Santa Fe families testify in Austin on evidence bill

Family members of murder victims testified Tuesday before a Texas House committee on a bill that would allow them to view certain pieces of evidence prior to trial.

The hearing was held before the House Homeland Security and Public Safety Committee.

SEE ALSO: Santa Fe families push for passage of evidence bill

“I do believe that my voice was finally heard. I just think that it’s time that somebody did something for the victims’ families. We’ve been slapped in the face so many times. This is just a small piece in the direction that we need to start some kind of healing process,” said Rosie Stone, mother of Chris Stone who was murdered during the Santa Fe mass shooting.

House Bill 3729 was authored by State Rep. Greg Bonnen and is a “twin” of Senate Bill 435 filed by State Sen. Mayes Middleton.

The proposed law would allow family members of murdered victims to view evidence like autopsy reports and body camera video prior to a case going to trial. Typically, that information is not shared with the public to protect the integrity of an ongoing criminal investigation.

SEE ALSO: Judge accused of bias in Santa Fe High School shooter case

“I feel our testimonies were very compelling. There’s nothing really that strikes the chord other than a grieving parent, and I’m really grateful that these ladies came up, and we all did it together,” said Rhonda Hart, whose daughter Kimberly Vaughan was killed during the Santa Fe mass shooting.

The push for the change in the law stems from the 2018 mass shooting at Santa Fe High School when eight students and two educators were murdered. The case has yet to go to trial because the charged gunman was declared incompetent. He remains in a state hospital where doctors continue to work to restore his competency.

SEE ALSO: Santa Fe gunman remains incompetent to stand trial, Galveston County DA’s office says

Without the case going to trial, family members say there is no resolution to lingering questions about whether their loved ones suffered and a better accounting of the police response. While the impetus for this measure is the Santa Fe shooting, the potential impact goes well beyond that case.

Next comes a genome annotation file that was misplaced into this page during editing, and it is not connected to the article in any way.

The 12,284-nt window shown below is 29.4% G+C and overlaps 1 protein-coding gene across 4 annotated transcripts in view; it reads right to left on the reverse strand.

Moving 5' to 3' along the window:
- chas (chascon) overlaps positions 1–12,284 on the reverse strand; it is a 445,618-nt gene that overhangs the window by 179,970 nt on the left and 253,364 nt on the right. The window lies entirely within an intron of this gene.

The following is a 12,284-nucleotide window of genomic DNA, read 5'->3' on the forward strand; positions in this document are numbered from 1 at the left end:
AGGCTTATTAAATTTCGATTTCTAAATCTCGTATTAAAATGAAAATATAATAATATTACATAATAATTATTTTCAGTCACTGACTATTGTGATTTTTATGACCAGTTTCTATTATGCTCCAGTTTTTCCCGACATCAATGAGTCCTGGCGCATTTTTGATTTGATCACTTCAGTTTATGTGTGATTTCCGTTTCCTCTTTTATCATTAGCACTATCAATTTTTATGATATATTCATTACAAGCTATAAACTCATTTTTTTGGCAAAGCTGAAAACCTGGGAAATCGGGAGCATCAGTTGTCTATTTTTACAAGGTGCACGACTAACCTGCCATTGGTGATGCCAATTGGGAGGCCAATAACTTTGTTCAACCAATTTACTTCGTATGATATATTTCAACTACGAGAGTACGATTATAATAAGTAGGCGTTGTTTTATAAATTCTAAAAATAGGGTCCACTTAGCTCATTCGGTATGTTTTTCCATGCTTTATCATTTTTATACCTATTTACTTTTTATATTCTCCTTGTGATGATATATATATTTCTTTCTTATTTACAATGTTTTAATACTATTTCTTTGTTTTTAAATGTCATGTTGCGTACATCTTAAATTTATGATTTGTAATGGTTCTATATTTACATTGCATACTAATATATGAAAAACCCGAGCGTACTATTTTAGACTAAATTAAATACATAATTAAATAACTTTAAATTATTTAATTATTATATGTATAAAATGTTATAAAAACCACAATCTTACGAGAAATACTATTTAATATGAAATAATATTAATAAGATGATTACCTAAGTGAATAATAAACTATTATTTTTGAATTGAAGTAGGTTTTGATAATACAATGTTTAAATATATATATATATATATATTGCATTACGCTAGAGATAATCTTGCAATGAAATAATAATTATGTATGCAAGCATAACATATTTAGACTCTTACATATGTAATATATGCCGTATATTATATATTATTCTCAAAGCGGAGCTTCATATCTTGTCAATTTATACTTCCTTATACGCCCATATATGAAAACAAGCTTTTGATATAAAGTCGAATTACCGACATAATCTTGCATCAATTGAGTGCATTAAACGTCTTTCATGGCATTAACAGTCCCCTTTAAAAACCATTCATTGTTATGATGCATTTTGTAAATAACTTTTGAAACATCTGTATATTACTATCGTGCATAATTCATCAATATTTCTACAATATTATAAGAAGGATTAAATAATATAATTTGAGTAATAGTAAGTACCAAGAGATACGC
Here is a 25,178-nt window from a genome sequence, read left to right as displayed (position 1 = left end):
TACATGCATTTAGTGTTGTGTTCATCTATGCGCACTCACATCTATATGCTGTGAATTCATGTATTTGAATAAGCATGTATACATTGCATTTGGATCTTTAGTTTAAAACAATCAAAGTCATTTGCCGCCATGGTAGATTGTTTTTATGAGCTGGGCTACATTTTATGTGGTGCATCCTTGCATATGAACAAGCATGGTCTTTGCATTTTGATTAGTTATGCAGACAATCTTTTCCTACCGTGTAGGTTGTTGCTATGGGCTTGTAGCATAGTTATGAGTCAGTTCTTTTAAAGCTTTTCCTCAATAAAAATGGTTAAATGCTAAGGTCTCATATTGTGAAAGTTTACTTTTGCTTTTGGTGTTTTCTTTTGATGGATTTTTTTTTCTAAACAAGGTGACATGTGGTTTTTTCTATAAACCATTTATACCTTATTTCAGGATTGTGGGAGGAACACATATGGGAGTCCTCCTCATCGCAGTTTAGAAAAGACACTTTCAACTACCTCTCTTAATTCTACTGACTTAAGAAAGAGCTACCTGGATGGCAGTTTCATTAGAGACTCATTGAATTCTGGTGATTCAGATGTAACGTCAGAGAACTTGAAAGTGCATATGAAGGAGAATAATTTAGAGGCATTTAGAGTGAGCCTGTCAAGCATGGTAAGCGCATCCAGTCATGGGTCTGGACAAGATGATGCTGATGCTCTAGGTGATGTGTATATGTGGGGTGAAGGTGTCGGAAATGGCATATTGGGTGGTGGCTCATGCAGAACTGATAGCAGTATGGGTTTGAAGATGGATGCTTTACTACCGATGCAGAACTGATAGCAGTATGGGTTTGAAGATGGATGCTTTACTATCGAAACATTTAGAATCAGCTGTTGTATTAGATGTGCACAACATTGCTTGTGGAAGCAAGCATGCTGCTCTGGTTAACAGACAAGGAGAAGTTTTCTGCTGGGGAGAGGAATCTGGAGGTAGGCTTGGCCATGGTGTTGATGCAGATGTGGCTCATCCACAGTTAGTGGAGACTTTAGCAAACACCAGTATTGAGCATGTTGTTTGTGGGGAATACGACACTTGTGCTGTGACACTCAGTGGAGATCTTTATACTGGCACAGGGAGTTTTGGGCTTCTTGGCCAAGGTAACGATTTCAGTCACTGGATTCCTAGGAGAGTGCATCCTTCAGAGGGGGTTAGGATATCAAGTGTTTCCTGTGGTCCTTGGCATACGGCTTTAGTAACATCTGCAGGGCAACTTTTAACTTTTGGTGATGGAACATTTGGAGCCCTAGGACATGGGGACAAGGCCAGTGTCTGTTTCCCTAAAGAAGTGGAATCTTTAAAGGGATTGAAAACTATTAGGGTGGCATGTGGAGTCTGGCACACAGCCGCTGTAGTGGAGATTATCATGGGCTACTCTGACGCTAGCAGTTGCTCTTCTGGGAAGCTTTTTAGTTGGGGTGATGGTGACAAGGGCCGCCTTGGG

“It has been difficult, if not heartbreaking to give families answers to these questions,” Kevin Petroff with the Galveston County District Attorney’s Office said to committee members.

Galveston County District Attorney Jack Roady has publicly stated he supports the measure.

Both bills are unique in that, if passed, would be applied retroactively. The bill prohibits any recording or duplication of any evidence viewed by family members and district attorneys would be allowed to require non-disclosure agreements.

SEE ALSO: Santa Fe families fight for answers, new law nearly 5 years after mass shooting

Jessica Gaehring, whose fiance Austin Utley was murdered, testified before the committee on behalf of a Houston family fighting to get the autopsy report of a loved one who was murdered in 2021.

“These families are going through this process every night, of going through their loved one’s last moments, did they suffer, were they aware and you can’t help it,” said Gaehring.

Bonnen’s bill was left pending before the committee as lawmakers await a hearing in the Senate. Middleton was the first to file this bill and a hearing before the Senate Criminal Justice Committee was scheduled for last week, but was canceled at the last minute.

Committee Chair State Sen. John Whitmire said Lt. Gov. Dan Patrick asked for the bill to pulled from the schedule so it could be revised to address concerns over some of the language. Whitmire was not specific in what those concerns entail. Family members tell KPRC 2 they have not gotten answers as to what concerns have been raised, but say they’ve been told the bill is being revised and will have a hearing in the Senate soon. The bill presented to the House committee has not been revised.

Allison Steele’s daughter, Cayley Mandadi was killed in 2017 at Trinity University and the case ended in a mistrial. Steele testified before the House committee, saying seeing evidence prior to trial would also help families mentally prepare for the details to be made public. Steele also said no detractors signed up to speak before the House committee.

“Nobody stepped forward today to oppose the bill. We heard rumors with the Senate hearing being pulled suddenly, at the last minute when we were all on the road to testify, maybe somebody would show today and say, ‘no, maybe we should change the bill this way or that way’ and there’s no opposition at this point,” said Steele.

Steele was instrumental in getting the Texas Department of Public Safety to implement the CLEAR Alert. The Coordinated Law Enforcement Adult Rescue Alert is similar to an Amber Alert, but applies to adults who may have been kidnapped or who are missing and in immediate danger.

It is not yet known when SB 435 will be scheduled for a hearing or what revisions have been made to the language. KPRC reached to Middleton’s and Patrick’s offices but did not receive a response.

As for the criminal case against the charged Santa Fe gunman, there will be a hearing next week on defense attorney motions to have the judge either recused or disqualified.

Click here to read more about that part of the case.

About the Author:

Award winning investigative journalist who joined KPRC 2 in July 2000. Husband and father of the Master of Disaster and Chaos Gremlin. “I don’t drink coffee to wake up, I wake up to drink coffee.”